That evening, we went to a conference on "Sex Education and Information", featuring a Dr. John Rich and authoress June Callwood.
"I like doing It," Ms. Callwood had said. "But I don't understand it very well."
(Ms. Callwood is now dead, but I wonder if she ever really got it. I did at verious times have a drink with her husband, Trent Frayne who seemed a very nice, very attractive man...What was she doing at all those sex conferences?).
Dr. John Rich, who, strangely, after the conference during which time I asked questions, went off in a sailboat and drowned himself.

I had been heretofore convinced t it was we, the runts, the disinherited of the world who had all the bad luck, but apparently not.
Adultery kills. And blasphemy too; you watch!
All that Sex Education and Information was bullshit. They all seemed hellbent on justifying their embroglios.
Like me and my friends.

I finally parted company with the Goth guy, who really was the best of my Damon-Runyon set.

" Stop displaying all that inferiority. You can't be good at everything. I like you.
"You are trying to be Renaissance man, jack of all trades, master of none.

It is time go get out of this hole, to write your Roman à Clef, your book.

Months later, I went to work with the Newfie.

"I have the solution to your problem," said the Newf.

"You will take your manuscript and we'll put it into the dumpster. Together.
Then it will bother you no more."

So we took the laborious typescript to the dumpster, and there we buried it, but not without cermony.
On the edge of the dumpster, the Newfie just up and died.

I am starting to think I am one lucky son of a bitch.


Monday, November 19, 2007

Web Wendy and the Fork in the Road

My friend, whom we'll call Web Wendy, is convinced God is out to get her.

Trouble seems to come from all her encounters, even the most innocent encounters.

Stooping to help a child, she gets hit by a car. The child is unharmed.

"Why me, Lord?"


Ever get that feeling?

Not so bad being hit by the car, but at night, Wendy has these almost- LSD dreams of her floating down the river Styx and the Coyote god from "Roadrunner and the Coyote" is telling her she's going down the sewer pipe of the universe.

Well, there are sewer pipes and there are sewer pipes.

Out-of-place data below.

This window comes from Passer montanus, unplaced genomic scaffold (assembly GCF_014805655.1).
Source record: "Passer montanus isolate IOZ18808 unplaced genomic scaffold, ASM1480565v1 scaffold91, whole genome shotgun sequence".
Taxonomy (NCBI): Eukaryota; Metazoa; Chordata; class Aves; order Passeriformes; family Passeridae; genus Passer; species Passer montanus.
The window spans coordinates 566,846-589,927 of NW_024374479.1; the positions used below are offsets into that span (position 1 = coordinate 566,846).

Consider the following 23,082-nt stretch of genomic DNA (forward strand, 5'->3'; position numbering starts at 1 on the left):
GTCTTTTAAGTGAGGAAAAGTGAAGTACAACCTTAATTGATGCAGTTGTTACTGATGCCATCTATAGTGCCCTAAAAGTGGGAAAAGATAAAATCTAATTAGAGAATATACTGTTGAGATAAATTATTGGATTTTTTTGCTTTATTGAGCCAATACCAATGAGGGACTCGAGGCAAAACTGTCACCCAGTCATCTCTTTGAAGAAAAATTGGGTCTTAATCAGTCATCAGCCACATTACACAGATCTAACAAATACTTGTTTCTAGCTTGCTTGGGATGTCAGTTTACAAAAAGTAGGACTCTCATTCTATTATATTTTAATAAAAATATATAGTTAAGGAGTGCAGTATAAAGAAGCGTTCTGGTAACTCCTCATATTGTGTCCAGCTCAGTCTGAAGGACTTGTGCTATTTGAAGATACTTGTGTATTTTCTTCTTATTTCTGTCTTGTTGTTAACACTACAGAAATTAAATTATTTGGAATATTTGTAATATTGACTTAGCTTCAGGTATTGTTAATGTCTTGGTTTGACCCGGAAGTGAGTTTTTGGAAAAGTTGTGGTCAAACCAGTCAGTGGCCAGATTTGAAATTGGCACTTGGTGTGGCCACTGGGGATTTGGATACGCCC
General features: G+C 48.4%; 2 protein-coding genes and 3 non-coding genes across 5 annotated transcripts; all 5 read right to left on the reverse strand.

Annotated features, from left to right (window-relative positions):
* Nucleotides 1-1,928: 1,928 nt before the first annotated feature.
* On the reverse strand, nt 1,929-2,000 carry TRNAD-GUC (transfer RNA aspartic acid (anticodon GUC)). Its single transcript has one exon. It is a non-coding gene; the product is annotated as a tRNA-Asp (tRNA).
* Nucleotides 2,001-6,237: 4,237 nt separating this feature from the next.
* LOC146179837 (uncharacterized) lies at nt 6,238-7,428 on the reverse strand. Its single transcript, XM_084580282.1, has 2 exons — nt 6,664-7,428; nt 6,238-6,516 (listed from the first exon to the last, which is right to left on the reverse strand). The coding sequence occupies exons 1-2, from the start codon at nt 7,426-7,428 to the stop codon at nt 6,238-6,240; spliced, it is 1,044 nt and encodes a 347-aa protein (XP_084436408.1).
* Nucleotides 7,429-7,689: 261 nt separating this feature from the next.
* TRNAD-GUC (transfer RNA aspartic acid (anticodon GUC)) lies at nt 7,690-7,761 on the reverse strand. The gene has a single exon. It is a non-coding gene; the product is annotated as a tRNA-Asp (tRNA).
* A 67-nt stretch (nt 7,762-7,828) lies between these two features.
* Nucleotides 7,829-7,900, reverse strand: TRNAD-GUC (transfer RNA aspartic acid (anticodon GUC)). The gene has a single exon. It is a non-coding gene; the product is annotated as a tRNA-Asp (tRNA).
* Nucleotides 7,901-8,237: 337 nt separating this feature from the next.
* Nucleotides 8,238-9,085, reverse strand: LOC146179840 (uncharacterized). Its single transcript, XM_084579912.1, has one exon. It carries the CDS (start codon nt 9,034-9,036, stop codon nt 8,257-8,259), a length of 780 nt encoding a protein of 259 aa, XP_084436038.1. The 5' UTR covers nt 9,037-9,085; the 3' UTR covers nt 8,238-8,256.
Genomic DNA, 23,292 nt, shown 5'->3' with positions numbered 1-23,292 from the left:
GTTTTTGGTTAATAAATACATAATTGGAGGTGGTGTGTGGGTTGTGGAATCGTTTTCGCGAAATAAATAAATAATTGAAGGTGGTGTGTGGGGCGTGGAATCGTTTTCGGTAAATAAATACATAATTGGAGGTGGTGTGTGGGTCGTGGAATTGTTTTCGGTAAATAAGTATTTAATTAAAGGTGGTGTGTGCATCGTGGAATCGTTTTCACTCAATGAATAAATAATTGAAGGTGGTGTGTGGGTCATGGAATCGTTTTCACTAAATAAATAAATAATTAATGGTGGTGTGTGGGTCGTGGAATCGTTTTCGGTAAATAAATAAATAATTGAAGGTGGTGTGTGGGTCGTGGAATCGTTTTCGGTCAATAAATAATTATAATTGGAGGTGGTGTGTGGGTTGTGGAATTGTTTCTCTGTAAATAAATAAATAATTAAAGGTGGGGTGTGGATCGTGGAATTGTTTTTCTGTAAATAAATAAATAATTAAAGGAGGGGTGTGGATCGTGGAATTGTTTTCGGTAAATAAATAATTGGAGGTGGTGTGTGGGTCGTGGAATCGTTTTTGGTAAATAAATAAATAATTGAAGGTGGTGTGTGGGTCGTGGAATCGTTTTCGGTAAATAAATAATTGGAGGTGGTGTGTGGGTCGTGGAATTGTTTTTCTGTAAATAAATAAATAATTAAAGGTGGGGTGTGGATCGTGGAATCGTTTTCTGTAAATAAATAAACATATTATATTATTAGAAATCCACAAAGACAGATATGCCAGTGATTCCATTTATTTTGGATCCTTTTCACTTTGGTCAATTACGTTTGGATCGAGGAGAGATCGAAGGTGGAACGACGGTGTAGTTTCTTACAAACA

Meet your friendly Pipe Tunnel man, me.

The sewer can be a comforting place, as any Fritz the Cat knows, but since most of you have too much class to actually skin your elbows on the edges of dumpster, or as in the case of bag ladies, stick our toes out through the knee parts of pantyhose, there is really no point in going through all this embarrassing foolishness.

Only crazy folk want to forget everything, logic, bills, respectability-- and just be crazy.
I have slept with many such a woman, and maybe I picked up something through osmosis.

I keep telling people to get in touch with their feelings.
Makes them think I am hip, from L.A.

But here in Newmarket, where it seems every third house downtown is a halfway house, we are inundated with crazy people. Greedy politicians have gotten huge rakeoffs from the Mental Health folks. Take them out of Bedlam and send them to Newmarket! Everybody profits, except for us reasonably sane people scared to death to sit in a park, becaus someone will ask you for sure, "Do you snuff ducks?"

"Sure," I reply. "And I rarely leave a tern unstoned."
This is too much for the crazy bastard and he goes off to find someone else to bother.

Being crazy is an irritant to other people. It is really a condition for which there is no cure. If you're a nut, you might as well at act normal and do the normal things. Shop at the supermarket. Pay your bills. Don't lose your money. You can't be an obvious psycho or freak; people just won't talk to you. Crazy is bad. It exasperates psychiatrists who diagnose you as "asshole" and want to hear no more of your rantings or your staring at the wall looking for symbols.

But being broke is worse than being crazy. This you learn.

Being broke sets of a hyperbole that makes even crazier than when you started out.
You happen to see a day-old loaf of Calabrese bread down there still wrapped, in the dumpster: Well, "Faint heart never made it with a pig!"

Your shiny cross-hatched Adidas soles sticking out of the dumpster, and you unable to get out-- Wrong way, Corrigan!

Crazy is bad. It makes people cluck and not want to talk to you.

Crazy is calling Telecare and being told you're an asshole.

Crazy is really pissing off Dale Carnegie so badly that he punches you in the mouth..

Crazy is dumpster-diving.

And I for one, though I have made money writing aboutdumpster diving--hard research, you undersdand-- nevertheless have had pretty well enough of it.

You can only keep an apprentice down that hole till he starts to stink.

But how to get out of this resounding, deep dumpster?

Well, sane might be hitting your friends for another loan. All right, they are impatient, "Next time you come, bring $600"--but what can you do when you live in a shoe?

What is it you are trying to do?

Discover the nature of God?

Maybe you've got a gift.

Leaving an intolerable situation is a gift. Being a writer is a gift.

Quit your job? Write a novel?